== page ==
The NMR spectra were recorded on a Bruker AV600 unity spectrometer operated at 600 MHz using C COC as deuterated solvent. FTIR spectra were recorded on a Nicolet 5700 instrument (Thermo Electron Corporation, Waltham, Mass, USA). UV-Vis Absorption spectra were recorded in solution on a Hitachi U-3010 UV-Vis spectrophotometer (Hitachi High-Technologies Corporation,Tokyo, Japan). Light intensity was recorded by the UV light radiometer (Photoelectric Instrument Factory, Beijing Normal University, Beijing, China). DSC thermograms were measured using dynamic DSC analysis (Perkin-Elmer Pyris 1).

3. Results and Discussion

3.1. Synthesis of Ferrocenium Salt Photoinitiators

NOFC-1 and NOFC-2 were prepared by the reaction of nucleophilic substitution ( Ar) with naphthol and chlorobenzene-cyclopentadienyliron salt. Chlorobenzene-cyclopentadienyliron salt was prepared through the ligand exchange reaction between one ring of ferrocene and chlorobenzene according to the method of Nesmeyanov and coworkers [19]. It is known that metal moieties FeC can effectivly activate the halobenzene ring towards nucleophilic substitution reaction with phenoxides and alkoxides [2022]. This was accomplished through the use of a 1 : 2 molar ratio of the complex to naphthalenol, in the presence of excess in DMF. The mixtures were stirred under nitrogen at room temperature for 9 hours, and the products were isolated as yellow solids in very good yield (85–91%). The synthesis of NOFC is summarized in Figure 2.

3.2. UV-Vis Absorption Spectra of NOFC-1 and NOFC-2

UV-Vis absorption spectra of NOFC-1 and NOFC-2 in C CN are given in Figure 1. For comparison, the absorption spectra of I-261 are also presented. These spectra were recorded at identical molar concentration (  M or  M), enabling a direct comparison of absorbance.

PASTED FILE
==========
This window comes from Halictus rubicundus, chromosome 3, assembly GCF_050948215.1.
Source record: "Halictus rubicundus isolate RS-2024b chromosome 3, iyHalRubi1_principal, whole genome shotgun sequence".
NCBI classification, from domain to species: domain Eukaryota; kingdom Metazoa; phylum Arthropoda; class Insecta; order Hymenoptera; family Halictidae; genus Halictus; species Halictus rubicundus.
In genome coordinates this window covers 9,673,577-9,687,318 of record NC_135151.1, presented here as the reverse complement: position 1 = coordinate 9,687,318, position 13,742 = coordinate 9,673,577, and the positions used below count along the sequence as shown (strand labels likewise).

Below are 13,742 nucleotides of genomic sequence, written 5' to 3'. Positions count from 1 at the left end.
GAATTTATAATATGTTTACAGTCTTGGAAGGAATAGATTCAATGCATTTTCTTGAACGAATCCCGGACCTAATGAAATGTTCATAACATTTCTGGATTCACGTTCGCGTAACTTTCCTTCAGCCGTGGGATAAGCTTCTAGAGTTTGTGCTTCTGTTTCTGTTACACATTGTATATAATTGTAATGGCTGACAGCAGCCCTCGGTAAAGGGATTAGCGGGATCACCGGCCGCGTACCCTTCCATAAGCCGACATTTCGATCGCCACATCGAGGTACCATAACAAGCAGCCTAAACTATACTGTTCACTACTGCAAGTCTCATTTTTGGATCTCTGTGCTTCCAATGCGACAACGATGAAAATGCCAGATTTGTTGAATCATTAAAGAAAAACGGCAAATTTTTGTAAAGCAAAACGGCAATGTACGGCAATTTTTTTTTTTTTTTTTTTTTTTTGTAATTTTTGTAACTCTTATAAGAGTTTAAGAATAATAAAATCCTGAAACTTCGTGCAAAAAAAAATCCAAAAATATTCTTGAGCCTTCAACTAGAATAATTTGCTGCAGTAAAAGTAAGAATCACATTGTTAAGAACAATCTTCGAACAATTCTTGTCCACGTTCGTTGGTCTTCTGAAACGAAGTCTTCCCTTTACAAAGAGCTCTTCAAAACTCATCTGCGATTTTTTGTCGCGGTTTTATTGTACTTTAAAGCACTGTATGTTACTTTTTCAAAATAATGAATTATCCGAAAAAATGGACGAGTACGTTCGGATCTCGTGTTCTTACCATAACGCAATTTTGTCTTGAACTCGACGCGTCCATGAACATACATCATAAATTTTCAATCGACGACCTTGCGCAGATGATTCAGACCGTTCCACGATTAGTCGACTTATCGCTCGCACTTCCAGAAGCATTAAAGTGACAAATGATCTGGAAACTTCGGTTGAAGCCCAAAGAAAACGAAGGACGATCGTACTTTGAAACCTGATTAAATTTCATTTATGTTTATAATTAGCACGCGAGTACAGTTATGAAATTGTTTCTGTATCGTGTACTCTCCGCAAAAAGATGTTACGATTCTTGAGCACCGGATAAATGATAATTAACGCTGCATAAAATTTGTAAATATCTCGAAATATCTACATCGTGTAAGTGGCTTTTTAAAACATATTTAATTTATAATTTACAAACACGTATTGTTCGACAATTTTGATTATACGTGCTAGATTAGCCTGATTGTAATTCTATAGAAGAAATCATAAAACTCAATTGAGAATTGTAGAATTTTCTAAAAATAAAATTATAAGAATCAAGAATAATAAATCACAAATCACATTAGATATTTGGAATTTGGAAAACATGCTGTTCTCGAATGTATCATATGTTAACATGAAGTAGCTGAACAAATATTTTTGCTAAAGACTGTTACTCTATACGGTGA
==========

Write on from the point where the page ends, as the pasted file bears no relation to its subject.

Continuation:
The UV-Vis absorption spectra of NOFC-1 and NOFC-2 are similar to each other above 300 nm which makes them attractive as photoinitiators on irradiation with long wavelength UV light., and their absorption is stronger than that of I-261. The strongest absorption lies in the region of 200–300 nm which belongs to transition. The absorption at longer wavelength, ranging from 300 nm to 400 nm, belongs to d-d transition of iron arene complexes.

3.3. Photoinitiating Activity

In this investigation, RTIR spectroscopy was used to evaluate the efficiency of NOFC-1 and NOFC-2 photoinitiators in the cationic polymerization of epoxy monomer ERL4221. ERL4221 is an important epoxy monomer because it is commercially available and has many applications for cationic photopolymerization.

The conversion versus time plots for the polymerization of ERL4221 carried out in the presence of ferrocenium salts NOFC-1, NOFC-2, and I-261 are shown in Figure 2. The results show that NOFC-1 and NOFC-2 are capable of photoinitiating the cationic polymerization of epoxy monomer directly on irradiation with long wavelength UV light.

The comparative studies show that the polymerization rate of ERL4221 initiated by NOFC-1 and NOFC-2 is obviously higher than that of I-261. The final conversion yield of ERL4221 initiated by NOFC-2 is the highest. The main reason was thought to be the more absorption of NOFC-1 and NOFC-2 above 350 nm than that of I-261.

The photoinitiated polymerization of ERL4221 was carried out in the presence and absence of benzoyl peroxide (BPO) with NOFC-1 and NOFC-2 as the photoinitiators, and the results are shown in Figures 3 and 4. As shown in Figure 3, there is an obvious increase in the photopolymerization rate of ERL4221 in the presence of 3.0 wt% BPO comparing with in the absence of BPO.

The photoinitiated mechanism of epoxide monomer irradiated by ferrocenium salts is shown in Figure 3. With the loss of the arene ligand, an iron-based Lewis acid is generated from ferrocenium salts. Coordination of this iron-based Lewis acid with an epoxy monomer is followed by ring-opening polymerization. It was commonly recognized that the photosensitizing role of peroxide BPO is oxidizing iron cation from two valence to a higher three valence and then enhance the rate of complex formation with epoxides.